Bose SoundLink Bluetooth speaker
Stearns Solar Shower 
2 Tripp Lite PV 150w DC to AC Inverters
DeWalt DCD710S2 12-Volt Electric Drill
SeaTeak Wall Mount Paper Towel Holder
Marinco 12V Receptacles
Blue Sea 8373 Water Resistant 6 Position electrical panel
WMF Waiters knife and corkscrew
2 dishes, 2 plastic measuring cups to eat from, cutlery
2 Dartington Exmoor crystal glasses
Revere Whistling tea kettle
Sony ICF-SW7600GR AM/FM Shortwave radio
Soundmatters foxLv2 Bluetooth speaker
Phenolic G-10 Glass Grade Sheet, several small
    pieces of varying thickness for backing plates
Uniden QT-206W Digital Depth Finder
Mighty Bright Clip-On lights (Kindle version)
Icom IC-M88 Handheld VHF radio
Lasko 754200 Ceramic Heater
Jetboil stove
Jetboil 1.5 Liter cooking pot
Maglite 2-D Cell LED flashlight and bracket
2 small flashlights
2 headlamps
Ecoxgear Ecoxbt waterproof bluetooth speaker
3M 4910 VHB mounting tape
Ambient Weather WS-1171 weather station
Pelican HardBack waterproof iPad case
Irwin 8-inch Multi electrical wire stripper, crimper
Dremel Tool
life jackets, fog horn, flares
aLoksak Dry Bags
The Sextant Handbook
2012 Nautical Almanac
Celestial Navigation for Yachtsmen
Dual Electronics XGPS150 Bluetooth GPS receiver
Scosche Low-Profile USB car charger
Adidas Men’s CC Lace Watershoes
Panasonic ES8243! Men’s electric shaver
Camelbak Eddy Bottle
Hydro Flask 64 ounce stainless steel bottle
Torqeedo Travel 1003 electric outboard
DC charging cord for Torqeedo
hand tools and tool bag
electric sander
electric jig saw
2 Sportaseats
Sportaseat lumbar cushion
battery charger
interior cushions and pipe berth
rigging knife
three sleeping bags:  two light weight, one heavier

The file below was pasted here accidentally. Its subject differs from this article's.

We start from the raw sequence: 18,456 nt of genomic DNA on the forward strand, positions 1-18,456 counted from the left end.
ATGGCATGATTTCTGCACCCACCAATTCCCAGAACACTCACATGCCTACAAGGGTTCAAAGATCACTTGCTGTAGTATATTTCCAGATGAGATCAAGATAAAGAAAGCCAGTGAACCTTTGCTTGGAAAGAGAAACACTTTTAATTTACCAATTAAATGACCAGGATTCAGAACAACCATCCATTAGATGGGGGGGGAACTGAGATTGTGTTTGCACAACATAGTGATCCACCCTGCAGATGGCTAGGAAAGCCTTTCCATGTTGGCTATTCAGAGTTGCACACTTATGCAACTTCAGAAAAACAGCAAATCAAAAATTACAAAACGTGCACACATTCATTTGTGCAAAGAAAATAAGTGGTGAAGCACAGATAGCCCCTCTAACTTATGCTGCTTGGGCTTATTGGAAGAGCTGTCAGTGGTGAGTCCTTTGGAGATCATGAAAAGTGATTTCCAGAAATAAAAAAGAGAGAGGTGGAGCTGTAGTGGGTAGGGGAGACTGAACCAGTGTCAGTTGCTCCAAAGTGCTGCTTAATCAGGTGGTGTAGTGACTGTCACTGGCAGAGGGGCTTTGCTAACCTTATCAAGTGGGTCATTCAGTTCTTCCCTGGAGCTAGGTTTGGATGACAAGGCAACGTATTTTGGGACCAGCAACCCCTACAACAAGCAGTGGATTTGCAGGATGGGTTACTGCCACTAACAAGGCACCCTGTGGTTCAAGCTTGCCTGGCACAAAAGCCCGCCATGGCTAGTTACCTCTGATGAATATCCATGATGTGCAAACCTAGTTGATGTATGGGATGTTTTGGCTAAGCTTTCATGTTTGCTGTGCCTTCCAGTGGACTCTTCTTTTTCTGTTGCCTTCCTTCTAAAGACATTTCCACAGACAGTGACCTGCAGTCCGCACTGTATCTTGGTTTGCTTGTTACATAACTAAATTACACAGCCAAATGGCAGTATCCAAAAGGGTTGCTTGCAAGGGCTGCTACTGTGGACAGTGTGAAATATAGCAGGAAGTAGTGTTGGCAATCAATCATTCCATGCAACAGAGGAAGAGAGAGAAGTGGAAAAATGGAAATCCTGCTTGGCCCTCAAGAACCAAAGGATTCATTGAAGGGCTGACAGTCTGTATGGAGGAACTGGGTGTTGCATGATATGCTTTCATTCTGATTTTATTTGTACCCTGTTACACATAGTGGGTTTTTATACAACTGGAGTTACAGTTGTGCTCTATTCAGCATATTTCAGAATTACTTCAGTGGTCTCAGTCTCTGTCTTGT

tiller extension
sheet bags for cockpit and interior stowage
Furlex jib furling gear
sail repair needles, twine, waxed whipping twine
Facnor gennaker furling gear
3 tiller pilots
tiller pilot remote
paint:  interior, exterior hull, antifouling, deck non-skid
new main, jib, asymmetrical spinnaker
Blue Sky Solar Boost 2000e solar regulator 
6 Aurinco solar panels
2 bow cleats
2 Harken 20.2 sheet winches
Harken winch handle
pad eyes, line for aft lower  shrouds below deck
Lewmar rope clutches:  2 doubles; 1 single
Tides Marine Strong System mainsail track
4 five gallon jerry cans for water
Gannet name decals
several duffle bags, 2 waterproof
iNavX chartplotting app, charts
iMariner app
1 sheet of Treadmaster
Lewmar mid profile hatch
10’ oars and locks
custom oar lock socket
dock lines
splash covers for main hatch
Navisafe 360° light
masthead Windex
Shaka iPad wind instrument
waterproof cases iTouch, iPad
Garmin Quatix watch
Avon RedStart inflatable dinghy
Velocitek ProStart
Deks Olje
2 Group 24 Lifeline AGM batteries
Silva compass
teak mirror
MSR Pocket Rocket stove
old jib recut to be furling
15 pound Delta anchor and rode
Air Sight Reduction tables
iMariner app
Forte carbon fiber bow sprit
Trailer repair and tires
tow GANNET west
Ballenger mast and boom
riggers install mast and boom
Weems and Plath barometer
standing rigging
main sail, furling jib, asymmetrical  spinnaker
carbon fiber bow sprit
Furlex jib furling gear
running rigging except for spinnaker halyard
mainsail cover
Velocitek ProStart and mast mount